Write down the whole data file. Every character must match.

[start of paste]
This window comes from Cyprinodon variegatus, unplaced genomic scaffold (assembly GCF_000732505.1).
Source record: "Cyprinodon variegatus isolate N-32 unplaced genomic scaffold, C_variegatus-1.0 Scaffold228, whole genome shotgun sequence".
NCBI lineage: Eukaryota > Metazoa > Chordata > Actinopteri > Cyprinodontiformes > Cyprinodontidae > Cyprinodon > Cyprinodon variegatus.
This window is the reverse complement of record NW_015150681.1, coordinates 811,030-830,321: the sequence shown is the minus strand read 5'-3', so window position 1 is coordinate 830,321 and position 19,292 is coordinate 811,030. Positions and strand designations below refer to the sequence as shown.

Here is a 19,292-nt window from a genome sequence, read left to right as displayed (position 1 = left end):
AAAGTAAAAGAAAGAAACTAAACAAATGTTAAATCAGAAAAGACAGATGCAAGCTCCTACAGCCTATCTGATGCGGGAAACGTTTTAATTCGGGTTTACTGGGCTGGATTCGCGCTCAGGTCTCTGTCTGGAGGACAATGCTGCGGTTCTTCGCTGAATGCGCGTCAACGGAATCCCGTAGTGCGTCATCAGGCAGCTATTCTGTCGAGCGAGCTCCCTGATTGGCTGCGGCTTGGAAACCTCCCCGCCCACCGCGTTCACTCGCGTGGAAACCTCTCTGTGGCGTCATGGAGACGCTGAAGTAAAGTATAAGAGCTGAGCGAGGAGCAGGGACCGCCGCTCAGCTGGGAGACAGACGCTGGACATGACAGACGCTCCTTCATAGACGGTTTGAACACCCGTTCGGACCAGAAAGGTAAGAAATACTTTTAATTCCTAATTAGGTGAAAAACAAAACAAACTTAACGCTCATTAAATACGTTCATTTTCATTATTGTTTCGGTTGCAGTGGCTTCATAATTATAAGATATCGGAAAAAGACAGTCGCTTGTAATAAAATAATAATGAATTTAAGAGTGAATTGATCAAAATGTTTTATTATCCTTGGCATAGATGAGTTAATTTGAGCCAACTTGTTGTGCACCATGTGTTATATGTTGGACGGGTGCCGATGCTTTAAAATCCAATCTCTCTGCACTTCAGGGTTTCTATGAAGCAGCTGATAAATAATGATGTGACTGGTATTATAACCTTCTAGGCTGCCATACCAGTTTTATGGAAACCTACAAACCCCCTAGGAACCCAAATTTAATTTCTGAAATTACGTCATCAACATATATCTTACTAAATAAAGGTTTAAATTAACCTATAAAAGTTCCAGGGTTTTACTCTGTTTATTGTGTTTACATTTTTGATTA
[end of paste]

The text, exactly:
This window comes from Cyprinodon variegatus, unplaced genomic scaffold (assembly GCF_000732505.1).
Source record: "Cyprinodon variegatus isolate N-32 unplaced genomic scaffold, C_variegatus-1.0 Scaffold228, whole genome shotgun sequence".
NCBI lineage: Eukaryota > Metazoa > Chordata > Actinopteri > Cyprinodontiformes > Cyprinodontidae > Cyprinodon > Cyprinodon variegatus.
This window is the reverse complement of record NW_015150681.1, coordinates 811,030-830,321: the sequence shown is the minus strand read 5'-3', so window position 1 is coordinate 830,321 and position 19,292 is coordinate 811,030. Positions and strand designations below refer to the sequence as shown.

Here is a 19,292-nt window from a genome sequence, read left to right as displayed (position 1 = left end):
AAAGTAAAAGAAAGAAACTAAACAAATGTTAAATCAGAAAAGACAGATGCAAGCTCCTACAGCCTATCTGATGCGGGAAACGTTTTAATTCGGGTTTACTGGGCTGGATTCGCGCTCAGGTCTCTGTCTGGAGGACAATGCTGCGGTTCTTCGCTGAATGCGCGTCAACGGAATCCCGTAGTGCGTCATCAGGCAGCTATTCTGTCGAGCGAGCTCCCTGATTGGCTGCGGCTTGGAAACCTCCCCGCCCACCGCGTTCACTCGCGTGGAAACCTCTCTGTGGCGTCATGGAGACGCTGAAGTAAAGTATAAGAGCTGAGCGAGGAGCAGGGACCGCCGCTCAGCTGGGAGACAGACGCTGGACATGACAGACGCTCCTTCATAGACGGTTTGAACACCCGTTCGGACCAGAAAGGTAAGAAATACTTTTAATTCCTAATTAGGTGAAAAACAAAACAAACTTAACGCTCATTAAATACGTTCATTTTCATTATTGTTTCGGTTGCAGTGGCTTCATAATTATAAGATATCGGAAAAAGACAGTCGCTTGTAATAAAATAATAATGAATTTAAGAGTGAATTGATCAAAATGTTTTATTATCCTTGGCATAGATGAGTTAATTTGAGCCAACTTGTTGTGCACCATGTGTTATATGTTGGACGGGTGCCGATGCTTTAAAATCCAATCTCTCTGCACTTCAGGGTTTCTATGAAGCAGCTGATAAATAATGATGTGACTGGTATTATAACCTTCTAGGCTGCCATACCAGTTTTATGGAAACCTACAAACCCCCTAGGAACCCAAATTTAATTTCTGAAATTACGTCATCAACATATATCTTACTAAATAAAGGTTTAAATTAACCTATAAAAGTTCCAGGGTTTTACTCTGTTTATTGTGTTTACATTTTTGATTA